Photoshop is an amazing and amazingly deep program. There's massive tomes filling entire walls of bookshops on using Photoshop. There's series of courses devoted entirely to this one program. No way can we expect you to have already mastered Photoshop, or even to learn a tiny fraction of it's capabilities. I certainly haven't either. However, you can go 70% of the way towards turning your picture into it's full potential with just a few commands. So I'll walk you through the basics you'll need for doing your Astro 8 or Astro 9 images.
First, as described in the preliminary procedures, you use CCDOPS to dark subtract (and perhaps flat field - ask Rick), and convert to color, saving as a TIFF file. You stack together your individual frames into a composite in Registax and save as a 16bit TIFF file. Then, and only then, are you ready for Photoshop to make your final adjustments and artistic flourishes.
First, Adjusting the Composition
Once your photo is taken, the main tool you have for adjusting the composition is cropping out unwanted border areas.Click on the dotted rectangle on the left side icon array. Bring the cursor over to your picture and click it once, move the cursor again, and click again. You'll get a dotted border. Then click on Image | Crop and your border will be trimmed off. If you don't like your new composition, you can go back. Important - this is true for any change you make! - on the right side of your screen should be the history of all changes made (if not, go to Window | History is checked.). Right-click on the command you made and click on the pop-up menu delete and you're back to the version before the command you just deleted.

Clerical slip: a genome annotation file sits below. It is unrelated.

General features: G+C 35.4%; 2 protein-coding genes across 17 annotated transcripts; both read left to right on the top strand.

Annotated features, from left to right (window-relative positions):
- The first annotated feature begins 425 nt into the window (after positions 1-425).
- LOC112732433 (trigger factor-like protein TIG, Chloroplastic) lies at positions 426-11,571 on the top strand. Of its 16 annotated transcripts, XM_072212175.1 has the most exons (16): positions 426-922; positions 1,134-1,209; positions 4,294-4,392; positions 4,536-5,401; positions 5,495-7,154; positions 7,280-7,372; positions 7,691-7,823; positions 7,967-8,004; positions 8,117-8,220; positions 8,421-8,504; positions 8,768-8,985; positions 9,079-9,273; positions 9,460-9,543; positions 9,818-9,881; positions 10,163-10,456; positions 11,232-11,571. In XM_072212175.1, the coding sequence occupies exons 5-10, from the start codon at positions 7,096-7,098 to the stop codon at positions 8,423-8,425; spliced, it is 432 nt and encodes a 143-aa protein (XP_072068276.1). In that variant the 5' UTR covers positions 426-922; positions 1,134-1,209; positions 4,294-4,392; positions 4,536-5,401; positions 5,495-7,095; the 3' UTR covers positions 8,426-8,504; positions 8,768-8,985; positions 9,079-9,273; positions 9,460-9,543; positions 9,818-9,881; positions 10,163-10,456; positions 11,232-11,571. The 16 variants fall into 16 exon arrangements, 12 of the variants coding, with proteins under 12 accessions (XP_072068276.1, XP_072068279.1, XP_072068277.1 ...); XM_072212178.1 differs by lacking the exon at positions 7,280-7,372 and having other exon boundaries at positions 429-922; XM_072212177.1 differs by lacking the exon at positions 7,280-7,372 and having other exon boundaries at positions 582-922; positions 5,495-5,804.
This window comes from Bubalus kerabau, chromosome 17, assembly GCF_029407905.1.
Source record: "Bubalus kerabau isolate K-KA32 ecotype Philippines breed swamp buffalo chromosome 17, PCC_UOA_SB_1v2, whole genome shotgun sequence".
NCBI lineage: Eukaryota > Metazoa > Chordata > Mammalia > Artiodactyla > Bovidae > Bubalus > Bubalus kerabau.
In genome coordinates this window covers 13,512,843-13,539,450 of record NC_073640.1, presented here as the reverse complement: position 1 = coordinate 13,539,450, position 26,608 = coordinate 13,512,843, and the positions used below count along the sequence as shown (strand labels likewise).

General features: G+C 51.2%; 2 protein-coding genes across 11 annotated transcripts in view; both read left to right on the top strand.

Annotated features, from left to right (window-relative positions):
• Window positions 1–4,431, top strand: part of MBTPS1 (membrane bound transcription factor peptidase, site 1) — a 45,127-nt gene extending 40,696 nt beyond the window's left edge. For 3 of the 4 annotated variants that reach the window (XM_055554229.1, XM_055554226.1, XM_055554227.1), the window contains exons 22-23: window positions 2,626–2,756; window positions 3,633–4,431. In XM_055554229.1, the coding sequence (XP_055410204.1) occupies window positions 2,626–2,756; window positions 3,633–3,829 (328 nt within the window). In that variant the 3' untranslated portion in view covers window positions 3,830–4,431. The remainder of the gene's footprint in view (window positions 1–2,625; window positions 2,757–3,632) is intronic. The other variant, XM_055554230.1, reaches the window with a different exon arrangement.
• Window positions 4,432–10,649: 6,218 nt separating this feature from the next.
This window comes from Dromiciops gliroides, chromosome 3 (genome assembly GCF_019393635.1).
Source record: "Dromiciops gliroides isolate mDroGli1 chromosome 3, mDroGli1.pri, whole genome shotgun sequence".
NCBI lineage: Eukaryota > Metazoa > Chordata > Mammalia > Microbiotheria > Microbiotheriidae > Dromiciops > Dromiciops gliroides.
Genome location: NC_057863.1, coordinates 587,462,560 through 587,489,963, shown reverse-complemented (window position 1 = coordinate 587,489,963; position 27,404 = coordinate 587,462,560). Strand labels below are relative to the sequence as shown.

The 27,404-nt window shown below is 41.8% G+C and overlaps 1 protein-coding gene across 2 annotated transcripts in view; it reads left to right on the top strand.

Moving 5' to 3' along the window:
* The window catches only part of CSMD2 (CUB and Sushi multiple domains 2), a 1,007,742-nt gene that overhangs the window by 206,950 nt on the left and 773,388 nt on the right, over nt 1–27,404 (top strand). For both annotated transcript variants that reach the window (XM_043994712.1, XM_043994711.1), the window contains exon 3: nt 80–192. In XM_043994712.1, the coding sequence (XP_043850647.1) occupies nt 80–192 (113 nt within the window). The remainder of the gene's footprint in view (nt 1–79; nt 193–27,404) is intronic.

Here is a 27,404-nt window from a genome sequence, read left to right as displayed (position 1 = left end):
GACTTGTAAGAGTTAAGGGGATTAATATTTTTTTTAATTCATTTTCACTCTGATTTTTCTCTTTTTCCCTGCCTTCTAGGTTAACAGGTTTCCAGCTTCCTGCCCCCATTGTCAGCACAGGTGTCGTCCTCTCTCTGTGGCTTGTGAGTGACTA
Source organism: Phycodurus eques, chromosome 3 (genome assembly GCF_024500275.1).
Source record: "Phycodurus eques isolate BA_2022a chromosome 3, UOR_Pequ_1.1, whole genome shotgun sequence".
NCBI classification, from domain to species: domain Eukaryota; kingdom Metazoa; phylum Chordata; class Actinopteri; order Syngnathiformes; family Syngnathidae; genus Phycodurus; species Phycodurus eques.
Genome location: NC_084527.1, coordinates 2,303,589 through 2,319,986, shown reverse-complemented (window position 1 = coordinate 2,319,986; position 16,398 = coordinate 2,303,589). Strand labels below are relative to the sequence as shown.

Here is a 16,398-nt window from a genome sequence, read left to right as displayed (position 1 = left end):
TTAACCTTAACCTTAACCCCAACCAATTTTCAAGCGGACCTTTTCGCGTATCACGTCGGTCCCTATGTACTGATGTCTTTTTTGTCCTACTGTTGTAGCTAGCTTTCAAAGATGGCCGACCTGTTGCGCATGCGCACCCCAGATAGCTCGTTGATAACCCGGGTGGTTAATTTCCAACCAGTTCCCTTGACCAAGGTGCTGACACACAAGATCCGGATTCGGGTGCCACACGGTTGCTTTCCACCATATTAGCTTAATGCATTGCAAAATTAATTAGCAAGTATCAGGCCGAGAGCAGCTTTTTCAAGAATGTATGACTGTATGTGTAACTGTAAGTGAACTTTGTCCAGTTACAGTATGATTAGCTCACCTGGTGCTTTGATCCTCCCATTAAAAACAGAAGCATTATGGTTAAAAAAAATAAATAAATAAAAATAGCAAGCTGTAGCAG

Next, Adjusting Brightness and Contrast
Most astronomical subjects are faint, and your raw TIFF file image will probably not show off your faint nebula or galaxy to optimum effect. In the toolbar, go to Image | Adjustments. Under this menu, you can either use Levels, or better, use Curves.
Levels: Click Levels and you'll see a histogram of how many pixels are at what brightness level, and you'll see two arrows underneath. The left one sets which level will be 0 (black) and the right one sets the maximum (white) brightness of the Level'ed image. Everything in between is intermediate gray, in a linear way. As a rule of thumb, bring the left arrow to the base of the "mountain" and bring the right arrow leftward to the base of the other side of the "mountain". Play with it until it looks best. Your goal is not to make the night sky pure black, but very dark gray, and to minimize the areas which are saturated white.
Curves: This is a fancier version of Levels, setting what's called a "transfer function" which is not necessarily linear, but can be about anything you want. Click on the curve to set an anchor point and then shifting around the anchor point to see what it does to your image. For deep sky objects you'll pobably want to bring the right side of the slanting line down and he left side up. But play with it until you like it. If you want a "solarized" look, make your curve go up and down and back up again.
Next, Adjusting Color Saturation
Star clusters and galaxies are dominated by stars, which are thermal radiators and have subtle colors. You can pump up the colors by Image | Adjustments | Hue and Saturation and move the Saturation slider to the right. Overdo it and you'll pay big time, with bad color speckling and lurid, phoney looks. For nebulae, you probably can't get away with any saturation adjustment, as emission nebulae are already fully saturated. Maybe just a tad, to help out the stars in the image.